• Opportunity Assessment: While only qualified opportunities should have made it this far into the process, sometimes you really werenʼt a good fit. The analysis should look at the degree of fit for all the opportunities to determine whether there is a fit issue.
  • Competitive Assessment: Who was the competition? Not just the other potential providers, but also whether there was an internal competition. This section should also include why these competitors were included and provide insight into the competitive process. It is important to understand how you stack up against the competition, and what the customers/prospects evaluates as each players strengths and weaknesses.
  • Buying Process: Why your company won or lost, and what was the decision making process? Who was involved and what were the key selection criteria?
  • Perceptions and Patterns: The perceptions of the customers and prospectsʼ prior to the business process are important in understanding their final impression of you. For instance, whether their perception changed during the process, thoughts regarding the quality of your management in comparison to your competitions, and thoughts regarding messaging, proposal, presentation, capabilities, pricing/value, etc.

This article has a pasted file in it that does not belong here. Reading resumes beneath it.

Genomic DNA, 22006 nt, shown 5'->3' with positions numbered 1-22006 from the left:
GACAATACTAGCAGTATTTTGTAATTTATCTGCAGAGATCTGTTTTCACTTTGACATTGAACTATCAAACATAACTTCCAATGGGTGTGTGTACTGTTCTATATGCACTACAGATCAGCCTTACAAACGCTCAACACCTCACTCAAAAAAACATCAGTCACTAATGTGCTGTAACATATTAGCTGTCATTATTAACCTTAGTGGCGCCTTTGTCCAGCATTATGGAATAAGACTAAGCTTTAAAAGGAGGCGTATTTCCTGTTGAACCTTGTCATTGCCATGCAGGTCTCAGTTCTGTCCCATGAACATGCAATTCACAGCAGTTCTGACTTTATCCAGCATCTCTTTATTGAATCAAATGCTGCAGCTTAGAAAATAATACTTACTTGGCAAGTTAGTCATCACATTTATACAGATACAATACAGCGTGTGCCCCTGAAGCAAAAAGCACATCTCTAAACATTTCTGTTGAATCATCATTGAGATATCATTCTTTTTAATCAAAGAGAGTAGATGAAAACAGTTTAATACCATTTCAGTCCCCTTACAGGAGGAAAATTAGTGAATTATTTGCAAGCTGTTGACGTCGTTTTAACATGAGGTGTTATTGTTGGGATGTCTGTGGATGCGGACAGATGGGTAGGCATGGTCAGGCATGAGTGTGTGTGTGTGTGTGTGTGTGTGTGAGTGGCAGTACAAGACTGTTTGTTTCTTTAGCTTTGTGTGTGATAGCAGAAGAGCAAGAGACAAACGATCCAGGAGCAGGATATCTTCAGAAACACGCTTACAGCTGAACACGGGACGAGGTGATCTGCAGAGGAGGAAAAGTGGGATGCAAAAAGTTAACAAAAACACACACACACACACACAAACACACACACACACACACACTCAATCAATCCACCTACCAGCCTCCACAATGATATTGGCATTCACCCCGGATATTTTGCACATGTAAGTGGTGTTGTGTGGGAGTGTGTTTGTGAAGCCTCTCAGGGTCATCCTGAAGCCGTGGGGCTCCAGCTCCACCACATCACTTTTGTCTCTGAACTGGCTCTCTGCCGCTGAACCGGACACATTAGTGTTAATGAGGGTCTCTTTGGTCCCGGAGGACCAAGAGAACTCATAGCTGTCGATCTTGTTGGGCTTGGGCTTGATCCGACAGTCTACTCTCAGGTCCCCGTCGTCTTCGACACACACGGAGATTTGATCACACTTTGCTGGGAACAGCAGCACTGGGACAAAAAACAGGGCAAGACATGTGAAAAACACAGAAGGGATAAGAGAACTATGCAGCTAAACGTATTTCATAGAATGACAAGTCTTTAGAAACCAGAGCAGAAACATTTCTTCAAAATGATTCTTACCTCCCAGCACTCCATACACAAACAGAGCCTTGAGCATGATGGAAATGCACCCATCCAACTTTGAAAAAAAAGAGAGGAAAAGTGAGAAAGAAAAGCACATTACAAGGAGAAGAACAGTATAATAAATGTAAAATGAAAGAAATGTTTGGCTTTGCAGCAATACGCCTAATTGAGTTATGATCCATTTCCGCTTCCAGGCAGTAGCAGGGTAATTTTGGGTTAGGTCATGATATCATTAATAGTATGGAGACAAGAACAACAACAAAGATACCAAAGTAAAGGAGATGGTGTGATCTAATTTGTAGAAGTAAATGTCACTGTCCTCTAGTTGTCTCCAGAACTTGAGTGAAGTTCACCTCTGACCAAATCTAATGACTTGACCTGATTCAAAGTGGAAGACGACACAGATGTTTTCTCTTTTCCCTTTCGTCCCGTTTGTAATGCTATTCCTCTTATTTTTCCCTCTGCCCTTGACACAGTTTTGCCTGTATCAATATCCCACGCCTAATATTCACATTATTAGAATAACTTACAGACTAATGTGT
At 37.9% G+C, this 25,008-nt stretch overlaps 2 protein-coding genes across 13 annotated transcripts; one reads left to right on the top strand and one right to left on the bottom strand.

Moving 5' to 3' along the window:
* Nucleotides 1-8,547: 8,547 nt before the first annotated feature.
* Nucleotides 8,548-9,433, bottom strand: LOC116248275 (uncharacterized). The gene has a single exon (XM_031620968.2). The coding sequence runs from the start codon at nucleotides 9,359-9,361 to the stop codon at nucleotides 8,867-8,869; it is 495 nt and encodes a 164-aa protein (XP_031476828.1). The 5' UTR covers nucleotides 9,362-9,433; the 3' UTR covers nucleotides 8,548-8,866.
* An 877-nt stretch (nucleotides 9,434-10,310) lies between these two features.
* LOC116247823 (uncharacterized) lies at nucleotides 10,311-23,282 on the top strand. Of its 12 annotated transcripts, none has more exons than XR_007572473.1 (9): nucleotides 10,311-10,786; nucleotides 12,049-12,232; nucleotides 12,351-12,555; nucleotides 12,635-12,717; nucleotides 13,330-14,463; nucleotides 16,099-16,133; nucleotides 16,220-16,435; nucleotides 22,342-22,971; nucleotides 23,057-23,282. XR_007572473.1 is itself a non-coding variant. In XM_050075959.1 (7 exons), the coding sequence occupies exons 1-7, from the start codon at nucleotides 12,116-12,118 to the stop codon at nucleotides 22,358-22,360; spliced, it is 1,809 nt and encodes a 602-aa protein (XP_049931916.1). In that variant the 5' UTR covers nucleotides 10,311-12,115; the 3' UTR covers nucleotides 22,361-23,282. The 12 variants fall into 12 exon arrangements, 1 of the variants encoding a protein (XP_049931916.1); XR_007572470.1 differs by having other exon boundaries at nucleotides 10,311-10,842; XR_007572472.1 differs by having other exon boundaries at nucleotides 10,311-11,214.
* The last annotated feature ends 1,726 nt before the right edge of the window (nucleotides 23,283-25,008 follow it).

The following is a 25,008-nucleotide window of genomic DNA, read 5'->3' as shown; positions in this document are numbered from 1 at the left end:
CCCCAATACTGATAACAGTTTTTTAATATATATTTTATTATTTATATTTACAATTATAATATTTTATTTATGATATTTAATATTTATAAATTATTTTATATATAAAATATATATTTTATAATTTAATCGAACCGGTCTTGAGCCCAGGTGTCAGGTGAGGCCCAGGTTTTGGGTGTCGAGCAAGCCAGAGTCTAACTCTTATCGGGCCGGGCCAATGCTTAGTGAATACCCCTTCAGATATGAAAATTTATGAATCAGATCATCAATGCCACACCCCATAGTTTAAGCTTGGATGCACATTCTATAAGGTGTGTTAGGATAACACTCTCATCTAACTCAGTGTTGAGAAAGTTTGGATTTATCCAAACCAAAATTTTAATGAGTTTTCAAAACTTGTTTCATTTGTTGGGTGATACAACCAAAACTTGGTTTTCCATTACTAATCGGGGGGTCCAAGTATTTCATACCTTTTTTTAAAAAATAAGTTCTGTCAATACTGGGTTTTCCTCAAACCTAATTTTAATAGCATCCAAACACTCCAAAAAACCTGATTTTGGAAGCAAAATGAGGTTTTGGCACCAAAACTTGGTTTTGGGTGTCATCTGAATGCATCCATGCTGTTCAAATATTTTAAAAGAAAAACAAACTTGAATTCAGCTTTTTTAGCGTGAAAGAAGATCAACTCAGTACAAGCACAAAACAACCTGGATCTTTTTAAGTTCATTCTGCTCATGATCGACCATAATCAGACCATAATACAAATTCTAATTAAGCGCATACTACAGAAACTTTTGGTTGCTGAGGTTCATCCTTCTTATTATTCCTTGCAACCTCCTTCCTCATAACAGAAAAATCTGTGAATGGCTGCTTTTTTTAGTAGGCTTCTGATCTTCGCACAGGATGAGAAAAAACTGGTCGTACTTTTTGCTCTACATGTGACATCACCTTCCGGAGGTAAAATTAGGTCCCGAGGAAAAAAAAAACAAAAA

• Recommendations: What advice customers and prospects offered and what changes if any need to be made.
  • Debrief the team. Conduct the debriefing meeting which include the results, action items, and plan of action.

By integrating win/loss analysis as an ongoing process you will have data in real-time that sales, marketing, and product development can use to act and adjust more quickly to offset problems and exploit advantages. Win/loss analysis isnʼt about determining who is “at fault” for a lost deal; it is about gaining insights to improve results and bolster revenue. The value of win/loss analysis and data is in its ability to affect sales training, define marketing strategies, and prioritize product development efforts all aimed at one thing – improving your organizationʼs competitive advantage.